President Cyril Ramaphosa this week published a letter from his office addressing the state of unemployment in South Africa.
In the communication, Ramaphosa announced that the government has launched the second phase of the presidential employment stimulus, which aims to create massive employment opportunities in the country within a short period of time.
The program is the president’s attempt to start rectifying South Africa’s record unemployment rate, which reached 34.4% in the last quarter (2Q21), or 44.4% if you consider the expanded definition that includes those who have given up looking for a job.
As Ramaphosa’s program is a step in the right direction to tackle unemployment, Xpatweb director Marisa Jacobs warns the president’s plan does not tackle the brain drain and professionals from Africa from South.
“There is no way to stop the valuable skills and skilled professionals who are currently leaving South Africa in droves,” she said.
“National employment campaigns and initiatives generally serve to create new opportunities for a younger workforce. While this prepares the next generation of skilled workers, it does not meet the current need for certain skills. No job creation for novices can fill the skills gap,” she said.
Instead, Jacobs said there was a need to focus much more on encouraging foreign direct investment (FDI) that would vastly boost the economy and help retain high-level skills.
She cited the example of Nigeria, which saw its official unemployment rate rise significantly in 2019, just before the pandemic struck.
In response, Nigeria called on foreign investors to view Nigeria as a prime investment location, saying at the time that the only way to reduce its high unemployment rate was to create an environment for foreigners to come and produce. locally.
The nation said FDI will help develop the agricultural value chain, which will lead to industrialization – which is another step towards improving unemployment.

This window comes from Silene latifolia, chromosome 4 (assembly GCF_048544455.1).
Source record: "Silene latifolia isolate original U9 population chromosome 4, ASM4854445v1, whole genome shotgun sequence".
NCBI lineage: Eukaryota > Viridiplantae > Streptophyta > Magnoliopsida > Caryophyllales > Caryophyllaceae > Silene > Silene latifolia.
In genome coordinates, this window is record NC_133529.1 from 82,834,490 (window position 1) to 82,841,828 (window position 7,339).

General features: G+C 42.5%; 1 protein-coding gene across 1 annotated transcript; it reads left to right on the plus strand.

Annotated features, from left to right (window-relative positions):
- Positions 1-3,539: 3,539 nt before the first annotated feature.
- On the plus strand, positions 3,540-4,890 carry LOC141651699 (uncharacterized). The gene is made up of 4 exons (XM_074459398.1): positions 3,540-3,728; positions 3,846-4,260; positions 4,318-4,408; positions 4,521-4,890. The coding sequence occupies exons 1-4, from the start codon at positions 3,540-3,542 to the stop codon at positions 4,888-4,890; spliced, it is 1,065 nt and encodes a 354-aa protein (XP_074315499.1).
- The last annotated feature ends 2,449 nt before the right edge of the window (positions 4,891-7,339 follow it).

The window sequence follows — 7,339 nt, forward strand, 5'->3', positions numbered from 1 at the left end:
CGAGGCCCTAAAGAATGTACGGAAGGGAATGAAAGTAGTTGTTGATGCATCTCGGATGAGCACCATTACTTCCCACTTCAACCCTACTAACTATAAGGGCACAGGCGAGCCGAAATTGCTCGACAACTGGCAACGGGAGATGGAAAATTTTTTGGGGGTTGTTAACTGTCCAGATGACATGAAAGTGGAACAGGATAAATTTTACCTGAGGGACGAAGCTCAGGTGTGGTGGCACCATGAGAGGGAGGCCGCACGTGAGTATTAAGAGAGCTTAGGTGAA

“There have been many studies on the effects of FDI on unemployment figures in countries like the United States, Macedonia, Saudi Arabia and Malaysia.
“They all concluded that FDI can stimulate job creation, stimulate economic growth, ensure a global allocation of resources and improve the gross domestic product of the host country while strengthening its financial capacity. The only downside was that it was a long-term relationship that had to be maintained, ”Jacobs said.
A local example of FDI boosting employment opportunities is the South African contact center industry, she said.
“At first there was an outcry from locals because call centers had to employ foreign agents to facilitate customer service calls in foreign languages.
“What not everyone understood is how this led to the triple employment of South Africans in the internal departments of each company, such as finance, marketing, software development, human resources. , IT infrastructure, business intelligence and many more. “
Hindering the process
Jacobs said the government – especially the Home Office (DHA) and the Department of Labor (DoL) – must enable FDI and make it easier for the country to acquire the necessary skills. However, it seems the reverse is happening.
“Going forward, it looks like DHA will process general work visa applications, but the requirements would need to be fulfilled through the DoL first. This could intensify the disconnection that already exists between the two departments, ”she said.
“Not only is the DoL notoriously slow with the aforementioned application process, but it has been mandated to protect and create jobs in South Africa, while the DHA has been mandated to enable businesses to attract and bring in foreign talent to fill skills gaps. This puts the two departments at odds when it comes to tackling unemployment.
The benefits of recruiting international talent with the right skills can be many when you consider how it can influence the local workforce through skills development initiatives and concession planning, Jacobs said.
“Impeding or delaying the supply of foreign skills can have a direct impact on the speed at which the local workforce can engage with these skills. It is therefore essential that work permits or visas for skilled migrants are simplified for employers so that the revival of employment can benefit from the fruits of the sharing of skills.
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